MANY “snowbirds” may soon be grounded because of inadequate health coverage outside of Canada. As the federal election approaches, many people will also be making plans for their winter vacation. Yet, worsening drug shortages now cause many to fail to quality for private travel insurance.

Each fall, patients come to my office to fine-tune their medications. Often, when I am about to increase the dose or add a new medication for better control of pre-existing illnesses, patients will remark that they plan to leave for a southern destination in a month or two.

Even a change in dose of medications could invalidate private travel insurance, and certainly a substitute to a similar drug in the same family would do so. Thus a large group of persons — those who have been stable for years on various medications — face possible loss of insurability.

This does not just affect “snowbirds” going to Florida, Arizona or Mexico. Many new Canadians wish to visit friends and relatives back home. Also, a number of fairly young Canadians now have diabetes mellitus, hypertension, lipid disorders, hypertension, and overt heart disease for which they take multiple medications. Yet many of these drugs may become suddenly unavailable.

For many months, well-established drugs have been placed on “backorder” for an unknown period of time. This involves drugs used in cancer therapy as well as several for hypertension, heart failure, diabetes mellitus, heartburn, tuberculosis, and seizures. Is this due to increased global demand, a lack of active ingredients, contamination issues, or vague manufacturing problems, or simply a decision to stop making an unprofitable drug? No one will say.

According to Kelly Grindrod, 1,800 of 7,000 prescription drug products are shorted. A substitute drug in the same family may still have quite different side-effects and reduced efficacy. Moreover, a forced change in medications within three months of travelling can make patients “unstable” in the eyes of insurance companies. Yet patients cannot instead rely on government health insurance for adequate coverage outside of Canada.

The Canada Health Act states that “if insured persons are temporarily out of the country, insured services are to be paid at the home province’s rate.” However, for hospital care outside Canada, British Columbia still pays only $75 per day; Alberta, Saskatchewan, Quebec, and New Brunswick pay $100. Until Jan. 1, Ontario will pay $200-400 per day.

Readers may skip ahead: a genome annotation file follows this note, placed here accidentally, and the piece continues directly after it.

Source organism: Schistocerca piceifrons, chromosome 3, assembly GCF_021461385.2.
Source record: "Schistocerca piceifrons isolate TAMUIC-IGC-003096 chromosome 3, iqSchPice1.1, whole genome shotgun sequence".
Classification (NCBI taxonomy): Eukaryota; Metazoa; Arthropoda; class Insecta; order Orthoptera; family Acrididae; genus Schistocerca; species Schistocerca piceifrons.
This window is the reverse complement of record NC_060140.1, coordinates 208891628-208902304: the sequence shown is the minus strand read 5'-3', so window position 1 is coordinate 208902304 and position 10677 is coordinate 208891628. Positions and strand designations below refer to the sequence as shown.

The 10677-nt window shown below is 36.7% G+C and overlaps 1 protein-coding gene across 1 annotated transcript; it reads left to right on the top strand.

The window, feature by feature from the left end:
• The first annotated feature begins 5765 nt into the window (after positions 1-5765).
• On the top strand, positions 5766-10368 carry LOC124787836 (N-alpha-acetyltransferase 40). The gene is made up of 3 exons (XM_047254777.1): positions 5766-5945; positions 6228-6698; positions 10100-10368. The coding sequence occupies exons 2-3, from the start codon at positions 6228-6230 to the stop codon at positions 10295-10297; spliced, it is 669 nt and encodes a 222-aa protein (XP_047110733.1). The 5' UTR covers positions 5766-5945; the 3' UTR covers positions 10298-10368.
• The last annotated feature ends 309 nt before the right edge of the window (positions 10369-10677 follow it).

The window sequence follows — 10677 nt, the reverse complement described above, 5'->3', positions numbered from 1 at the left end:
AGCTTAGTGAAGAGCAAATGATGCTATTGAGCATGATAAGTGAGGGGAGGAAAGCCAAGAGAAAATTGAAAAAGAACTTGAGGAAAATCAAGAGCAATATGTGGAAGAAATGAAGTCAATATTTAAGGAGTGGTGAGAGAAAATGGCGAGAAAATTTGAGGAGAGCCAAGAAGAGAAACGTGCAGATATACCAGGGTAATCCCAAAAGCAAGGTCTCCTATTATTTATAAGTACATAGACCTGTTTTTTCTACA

Most provinces, recognizing that these are mere token amounts, flippantly advise persons to purchase private travel insurance; this will become increasingly difficult for those whose drugs are switched due to backorders — a real “catch-22” situation.

The Canada Health Act annual report for 2017-18 states: “For all jurisdictions except Prince Edward Island and the three territories, the per diem rate for out-of-country services appear lower than the home province or territory rate, which is contrary to the requirement of portability criterion of the CHA (Canada Health Act).” Financial penalties for violations of extra-billing and user fees are “mandatory,” whereas those for other violations such as portability are only “discretionary.” The report admits, “To date the discretionary penalty provisions of the Act have not been applied.”

Canadians should demand that health minister Ginette Petitpas Taylor investigate the cause of worsening drug shortages and find solutions. Dr. Jacalyn Duffin, creator of, recently said: “Canada should be standing up and leading the world in investigation to figure it out.”

In addition, after many years of inaction, Petitpas Taylor should finally ensure that all Canadians receive at least the health coverage outside their country that is clearly required by the Canada Health Act.

Enforcing the Canada Health Act will likely cause provinces to demand increased federal health transfer payments. Hence when the health ministers next meet, updating and amending the act should be on the agenda so as to make health delivery more fiscally sustainable.

By the Oct. 21 election, the SNC Lavalin affair and Justin Trudeau’s broken promises on balancing the federal budget, voting reform, the amount of the carbon tax refund, and avoidance of omnibus bills will probably seem less important to than health access issues. The problems described above, if anything, will become more relevant as winter approaches and likely even more drugs are suddenly placed on backorder. Many persons may be shocked to discover that they are deprived of spending a few weeks in the south due to lack of adequate health coverage outside Canada.

All politicians should realize that most of these affected persons do vote.

(Ottawa physician Charles Shaver was born in Montreal. He graduated from Princeton University and Johns Hopkins School of Medicine. He is past-chair of the Ontario Medical Association section on general internal medicine. The views here are his own.)

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